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Shopf v. Griggers

United States District Court, E.D. Louisiana

March 23, 2018


         SECTION: "A" (2)



         The following motions are before the Court: Rule 59 Motion to Amend or Alter Judgment and/or for Reconsideration or New Trial (Rec. Doc. 30) filed by plaintiff Judith Shopf; Motion for Leave to Amend Complaint (Rec. Doc. 38) filed by plaintiff Judith Shopf. Defendants Ruth's Hospitality Group, Inc., Ruth's Chris Steak House Franchise, LLC. (collectively “the Ruth's Defendants”), Larry Griggers, RC Management Holdings, LLC, Ryan Rans, Kristy Rans, Griggers Family, LP, Susan Sapp, Peggy Baltz, Kelly Griggers, and Stephany Griggers (at times collectively “the Griggers Defendants”) oppose both motions. The motions, noticed for submission on February 21, 2018 and March 14, 2018, are before the Court on the briefs without oral argument.[1]

         For the reasons that follow, both motions are DENIED.


         Plaintiff seeks reconsideration of two dispositive rulings that the Court entered on January 4, 2018 (Rec. Docs. 27, 28). That same day the Court entered a final judgment in favor of all defendants. (Rec. Doc. 29). The rulings derived from separate motions to dismiss filed by the Griggers Defendants and the Ruth's Defendants. In one ruling, the Court dismissed all claims against the Griggers Defendants without prejudice due to lack of personal jurisdiction. (Rec. Doc. 27). In the other ruling, the Court dismissed all claims against the Ruth's Defendants with prejudice for failure to state a claim. (Rec. Doc. 28).

         The Rule 59 motion was filed on February 1, 2018, and is therefore timely. See Fed. R. Civ. Pro. 59(e) (“A motion to alter or amend a judgment must be filed no later than 28 days after the entry of the judgment.”).

         The Motion for Leave to Amend was filed on February 22, 2018, which was two days after Plaintiff sought leave to file a reply in support of her Rule 59 motion, ten days after all defendants had filed their oppositions to the Rule 59 motion, fifty days after the entry of a final judgment, and nearly four months after the first motion to dismiss was filed.[2]

         A Rule 59(e) motion “calls into question the correctness of a judgment.” Templet v. HydroChem Inc., 367 F.3d 473, 478-79 (5th Cir. 2004) (quoting In re Transtexas Gas Corp., 303 F.3d 571, 581 (5th Cir.2002)). Such a motion is not the proper vehicle for rehashing evidence, legal theories, or arguments that could have been offered or raised before the entry of judgment. Id. (citing Simon v. United States, 891 F.2d 1154, 1159 (5th Cir.1990)). Rather, Rule 59(e) “serve[s] the narrow purpose of allowing a party to correct manifest errors of law or fact or to present newly discovered evidence.” Id. (quoting Waltman v. Int'l Paper Co., 875 F.2d 468, 473 (5th Cir.1989)). Reconsideration of a judgment after its entry is an extraordinary remedy that should be used sparingly. Id. (citing Clancy v. Emp. Health Ins. Co., 101 F.Supp.2d 463, 465 (E.D. La.2000) (Clement, J.)).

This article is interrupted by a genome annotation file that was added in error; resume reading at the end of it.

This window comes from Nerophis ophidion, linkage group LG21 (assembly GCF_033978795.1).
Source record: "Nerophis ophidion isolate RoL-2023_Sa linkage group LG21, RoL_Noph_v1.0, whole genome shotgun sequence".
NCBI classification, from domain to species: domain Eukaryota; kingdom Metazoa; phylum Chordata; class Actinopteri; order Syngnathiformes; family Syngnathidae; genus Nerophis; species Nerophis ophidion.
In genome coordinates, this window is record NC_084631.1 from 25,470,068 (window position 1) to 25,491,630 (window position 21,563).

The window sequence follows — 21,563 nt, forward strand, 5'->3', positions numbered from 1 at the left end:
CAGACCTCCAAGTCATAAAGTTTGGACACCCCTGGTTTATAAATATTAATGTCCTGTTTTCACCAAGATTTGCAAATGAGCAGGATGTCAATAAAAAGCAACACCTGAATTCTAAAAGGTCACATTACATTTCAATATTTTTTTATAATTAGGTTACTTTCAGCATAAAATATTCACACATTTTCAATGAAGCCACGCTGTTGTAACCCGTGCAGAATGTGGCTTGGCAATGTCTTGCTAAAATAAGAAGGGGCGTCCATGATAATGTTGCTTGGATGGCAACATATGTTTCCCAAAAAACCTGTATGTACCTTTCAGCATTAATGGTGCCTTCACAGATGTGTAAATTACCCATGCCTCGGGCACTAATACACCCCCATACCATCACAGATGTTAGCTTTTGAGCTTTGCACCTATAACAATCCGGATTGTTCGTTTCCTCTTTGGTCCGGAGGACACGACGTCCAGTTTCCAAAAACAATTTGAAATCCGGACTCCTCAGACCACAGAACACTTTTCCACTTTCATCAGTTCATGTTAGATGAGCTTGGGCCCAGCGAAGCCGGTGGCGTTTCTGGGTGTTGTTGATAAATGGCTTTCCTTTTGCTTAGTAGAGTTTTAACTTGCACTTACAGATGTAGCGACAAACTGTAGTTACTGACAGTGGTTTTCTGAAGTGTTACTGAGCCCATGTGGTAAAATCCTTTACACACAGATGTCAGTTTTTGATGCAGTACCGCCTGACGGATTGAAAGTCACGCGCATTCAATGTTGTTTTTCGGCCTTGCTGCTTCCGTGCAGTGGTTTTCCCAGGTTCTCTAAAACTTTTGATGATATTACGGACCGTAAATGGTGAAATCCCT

While Federal Rule of Civil Procedure 15(a) endows a district court with “virtually unlimited discretion” to allow amendments before entry of judgment, that discretion narrows considerably after entry of judgment. Vielma v. Eureka Co., 218 F.3d 458, 468 (5th Cir. 2000) (quoting 6 Wright, Miller, & Kane, Federal Practice and Procedure § 1489 (2d ed. 1990 & Supp.1999)). Post-judgment amendment to a complaint can only occur once the judgment itself is vacated under either Rule 59 or 60. Id. Denial of leave to amend a complaint after judgment is appropriate “where the party seeking to amend has not clearly established that he could not reasonably have raised the new matter prior to the trial court's merits ruling, ” or “when the moving party had an opportunity to assert the amendment during trial but waited until after judgment before requesting leave.” Id. (quoting Briddle v. Scott, 63 F.3d 364, 380 (5th Cir. 1995); Wright, et al., § 1489).


         Plaintiff asserts that the Court's ruling that the Griggers Defendants are not subject to personal jurisdiction in Louisiana is based on a manifestly erroneous application of the rules governing specific personal jurisdiction. Plaintiff argues that the Court's analysis fails to properly apply the effects test of Calder v. Jones, 465 U.S. 783 (1984), fails to recognize that a single act can support personal jurisdiction, Wien Air Alaska, Inc. v. Brandt, 195 F.3d 208 (5th Cir. 1999), and relies too heavily on Walden v. Fiore, 134 S.Ct. 1115 (2014).

         By way of background, this action arose out of the sale of shares in four companies that franchise Ruth's Chris Steakhouse Restaurants in Missouri (one restaurant) and Indiana (three restaurants). Plaintiff is a passive investor in the businesses. The four contracts that govern the ownership interests in the restaurant companies each include two sections that govern should a shareholder wish to sell any of his shares. First, the shareholder must deliver written notice of the proposed sale to the other shareholders and the notice must specify inter alia the consideration per share that the buyer is offering. (Rec. Doc. 1-1 at 16 (ex.: Palomar Indy § 1.3)). Then, the contracts provide the existing shareholders a first option right to purchase the shares for the same consideration/terms/conditions specified in the notice. (Rec. Doc. 1-1 at 16 (ex.: Palomar Indy § 1.4)).

         Plaintiff alleges that the Griggers Defendants acted in concert to defeat her contractual right of first refusal by lying to her about the price that Ryan Rans was willing to pay to purchase the shares thereby pricing the shares out of her financial reach. Plaintiff claims that Defendants' conduct gives ...

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